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PROVIDENCE, R.I. (WPRI) — The unofficial start to summer kicks off this weekend, meaning many people will light their grills for the first time this year.

The National Fire Protection Association (NFPA) estimates that seven out of 10 adults own a grill or smoker.

While that typically translates to a multitude of backyard barbecues, it also means an increased risk for house fires.

Between 2017 and 2021, fire departments across the country responded to more than 11,000 grill fires per year.

The NFPA recommends the following while using a grill:

  • Propane and charcoal grills should only be used outdoors.
  • The grill should be placed well away from the home, deck railings and out from under eaves and overhanging branches.
  • Keep children and pets at least 3 feet away from the grill.
  • Keep the grill clean by removing grease or fat buildup from the grills and in trays below the grill.
  • Never leave the grill unattended.
  • Always make sure the gas grill lid is open before lighting it.

It’s also important to ensure food is being cooked properly.

The Centers for Disease Control and Prevention (CDC) states that one in six people suffer from a foodborne illness annually.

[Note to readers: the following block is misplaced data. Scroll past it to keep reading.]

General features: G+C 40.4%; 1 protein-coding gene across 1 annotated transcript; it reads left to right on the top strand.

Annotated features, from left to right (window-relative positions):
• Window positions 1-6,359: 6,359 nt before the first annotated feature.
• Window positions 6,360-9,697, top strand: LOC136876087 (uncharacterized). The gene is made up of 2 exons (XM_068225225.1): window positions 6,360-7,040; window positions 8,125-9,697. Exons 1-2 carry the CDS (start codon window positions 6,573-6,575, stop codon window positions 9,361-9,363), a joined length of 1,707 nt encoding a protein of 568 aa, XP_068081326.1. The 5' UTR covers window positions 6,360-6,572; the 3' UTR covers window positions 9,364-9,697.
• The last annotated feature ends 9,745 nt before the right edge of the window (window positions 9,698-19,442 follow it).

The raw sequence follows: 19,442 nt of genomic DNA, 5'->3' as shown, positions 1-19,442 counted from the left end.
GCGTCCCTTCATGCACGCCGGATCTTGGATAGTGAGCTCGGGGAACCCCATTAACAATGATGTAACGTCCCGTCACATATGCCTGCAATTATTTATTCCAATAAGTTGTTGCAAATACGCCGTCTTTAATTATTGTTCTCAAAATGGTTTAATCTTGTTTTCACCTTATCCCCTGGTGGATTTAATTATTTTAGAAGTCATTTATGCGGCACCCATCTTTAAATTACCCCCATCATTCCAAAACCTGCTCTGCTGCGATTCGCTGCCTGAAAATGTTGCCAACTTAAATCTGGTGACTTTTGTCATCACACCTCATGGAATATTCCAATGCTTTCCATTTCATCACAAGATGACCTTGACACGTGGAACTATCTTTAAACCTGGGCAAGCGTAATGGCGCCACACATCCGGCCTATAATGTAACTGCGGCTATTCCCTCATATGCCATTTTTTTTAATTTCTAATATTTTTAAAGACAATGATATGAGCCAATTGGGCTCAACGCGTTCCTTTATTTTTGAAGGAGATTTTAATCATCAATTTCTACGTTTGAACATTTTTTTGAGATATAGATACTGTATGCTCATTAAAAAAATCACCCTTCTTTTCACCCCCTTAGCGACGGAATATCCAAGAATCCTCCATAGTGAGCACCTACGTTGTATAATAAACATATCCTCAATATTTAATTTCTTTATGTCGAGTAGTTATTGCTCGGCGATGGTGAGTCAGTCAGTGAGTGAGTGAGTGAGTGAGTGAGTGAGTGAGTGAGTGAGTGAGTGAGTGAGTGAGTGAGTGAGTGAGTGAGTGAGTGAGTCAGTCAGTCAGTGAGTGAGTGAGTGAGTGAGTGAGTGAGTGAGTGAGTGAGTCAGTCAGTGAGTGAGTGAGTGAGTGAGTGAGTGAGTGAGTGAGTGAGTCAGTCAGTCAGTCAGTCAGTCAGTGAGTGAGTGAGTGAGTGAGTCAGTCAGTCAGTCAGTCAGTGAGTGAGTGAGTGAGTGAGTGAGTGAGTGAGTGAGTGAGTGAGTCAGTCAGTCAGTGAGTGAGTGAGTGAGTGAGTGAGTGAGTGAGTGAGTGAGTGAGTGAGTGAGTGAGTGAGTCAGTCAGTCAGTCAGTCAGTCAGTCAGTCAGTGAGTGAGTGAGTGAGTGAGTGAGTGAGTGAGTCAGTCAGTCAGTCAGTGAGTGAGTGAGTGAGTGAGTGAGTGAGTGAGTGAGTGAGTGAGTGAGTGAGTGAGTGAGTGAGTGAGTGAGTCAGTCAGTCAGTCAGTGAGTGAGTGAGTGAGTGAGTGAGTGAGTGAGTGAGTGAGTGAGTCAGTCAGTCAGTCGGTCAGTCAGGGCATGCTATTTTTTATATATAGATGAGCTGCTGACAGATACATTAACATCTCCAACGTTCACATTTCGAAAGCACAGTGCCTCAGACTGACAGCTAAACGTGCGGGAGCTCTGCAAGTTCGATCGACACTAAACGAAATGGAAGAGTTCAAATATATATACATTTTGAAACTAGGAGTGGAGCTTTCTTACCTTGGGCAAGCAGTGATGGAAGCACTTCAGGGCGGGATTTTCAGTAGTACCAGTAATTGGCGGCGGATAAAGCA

The CDC recommends the following while cooking on a grill:

  • Store raw meat, poultry and seafood separated from other foods.
  • Refrigerate raw meat, poultry and seafood until it is ready to grill.
  • Thaw and marinate raw meat, poultry and seafood in the refrigerator. Never leave it out on the counter.
  • Wash hands before and after handling raw meat, poultry and seafood. Make sure the juices do not touch other food, utensils and surfaces.
  • Don’t cross-contaminate raw meat, poultry and seafood with other cooked foods.
  • Use a food thermometer to ensure meat, poultry and seafood is cooked to a safe internal temperature.
  • Refrigerate leftovers within two hours of cooking.

When grilling, cook to:

  • 145°F — whole cuts of beef, pork, lamb, and veal (then allow the meat to rest for 3 minutes before carving or eating)
  • 145°F — fish (or cook until the flesh is opaque and separates easily with a fork)
  • 160°F — hamburgers and other ground beef
  • 165°F — all poultry and pre-cooked meats, like hot dogs

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